If human hierarchies run deeper than ideological conditioning, as suggested by our similarities to lobsters, perhaps the most obvious question—even for a liberal—is, “Is there something about human behavior that at least potentially transcends our lobster ancestry?”
The problem with this question is it would open up an opportunity for Peterson to launch into a full description of his salvific project, not to mention give him the benefit of the doubt about his ideological leanings. It is perhaps for both of these reasons that the question never arises.
Newman is not interested in Peterson’s data, much less in Peterson as a human being, only in an ideological position which she sees in negative terms compared to her own. She is conjuring an imaginary dragon which she knows exists “out there” in the world, and that exists (in her paracosm) only to be confronted and destroyed.
Peterson is the strawman she gets to set on fire, as a symbolic offering on her soapbox altar, to appease the media gods she serves. Is it any wonder that this dramatically backfired and became the second Peterson moment, one that created an exponentially greater spike in his bell curve towards becoming the world avatar of ideological incorrectness? It could hardly have played out better if he (or someone) had planned it.
What it did not succeed in achieving (even less than Peterson’s “Gotcha” achieved, when he at least rendered Newman speechless) was a significant step towards bridging the ideological gulf and bringing about a reconciliation of opposing perspectives.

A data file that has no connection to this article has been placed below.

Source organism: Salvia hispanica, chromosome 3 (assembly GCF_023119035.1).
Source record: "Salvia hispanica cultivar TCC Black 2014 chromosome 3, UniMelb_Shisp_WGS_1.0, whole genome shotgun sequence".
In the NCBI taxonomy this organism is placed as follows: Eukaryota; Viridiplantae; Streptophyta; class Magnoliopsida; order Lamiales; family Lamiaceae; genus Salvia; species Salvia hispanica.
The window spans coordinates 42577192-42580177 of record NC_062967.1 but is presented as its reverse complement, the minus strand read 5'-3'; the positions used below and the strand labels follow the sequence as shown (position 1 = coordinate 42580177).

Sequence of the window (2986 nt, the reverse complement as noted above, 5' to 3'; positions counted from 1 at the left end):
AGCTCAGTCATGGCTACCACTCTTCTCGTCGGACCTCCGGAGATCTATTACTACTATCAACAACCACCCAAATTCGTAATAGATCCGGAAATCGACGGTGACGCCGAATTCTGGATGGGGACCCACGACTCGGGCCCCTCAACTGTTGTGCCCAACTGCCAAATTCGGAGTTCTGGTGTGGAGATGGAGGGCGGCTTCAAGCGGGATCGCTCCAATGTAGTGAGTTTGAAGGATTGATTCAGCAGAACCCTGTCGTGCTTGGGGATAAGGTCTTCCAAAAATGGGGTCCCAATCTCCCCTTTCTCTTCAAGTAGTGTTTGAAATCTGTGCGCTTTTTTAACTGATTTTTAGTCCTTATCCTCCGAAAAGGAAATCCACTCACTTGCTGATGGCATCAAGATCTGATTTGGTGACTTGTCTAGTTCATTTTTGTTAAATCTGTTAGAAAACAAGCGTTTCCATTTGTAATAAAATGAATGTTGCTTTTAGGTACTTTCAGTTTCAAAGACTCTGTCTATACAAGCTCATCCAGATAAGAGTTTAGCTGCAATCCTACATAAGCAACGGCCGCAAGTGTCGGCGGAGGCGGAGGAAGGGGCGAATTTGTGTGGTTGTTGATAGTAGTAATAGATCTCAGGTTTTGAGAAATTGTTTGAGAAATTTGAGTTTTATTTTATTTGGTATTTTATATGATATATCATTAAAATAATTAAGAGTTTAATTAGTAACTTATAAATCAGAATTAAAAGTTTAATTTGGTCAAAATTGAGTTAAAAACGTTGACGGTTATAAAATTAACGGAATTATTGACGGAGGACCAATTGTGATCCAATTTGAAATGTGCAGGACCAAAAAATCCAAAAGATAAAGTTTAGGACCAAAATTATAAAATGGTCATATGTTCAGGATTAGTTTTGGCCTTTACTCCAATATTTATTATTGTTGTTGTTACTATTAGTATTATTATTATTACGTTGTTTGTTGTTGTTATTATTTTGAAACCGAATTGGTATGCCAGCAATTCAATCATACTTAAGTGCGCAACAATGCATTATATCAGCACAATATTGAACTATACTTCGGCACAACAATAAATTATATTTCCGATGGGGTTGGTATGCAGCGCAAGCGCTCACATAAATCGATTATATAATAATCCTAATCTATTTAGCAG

Once again, responsibility needs to be assigned to both sides.
Ideological Entrenchment on Both Sides?
Superficially, it may appear—at least to the relatively non-possessed, ideologically—that Peterson is the voice of reason battling with an inchoate cacophony of self-righteous liberal-leftist indignation. That he is making cogent and very specific points that are being met with an increasingly irrational and desperate stone-wall of ideological generalizations—starting with ones about Peterson himself.
But Peterson also makes sweeping and, I think, often equally entrenched generalizations, and he may suffer from a similar sort of ideological blindness to his opponents.
Admittedly, he has a more sophisticated—or at least traditional and ancient, hence profound—set of rationales, or rules, with which to prop up his generalizations. But if anything, this may only make any errors or oversights all the more catastrophic in potential.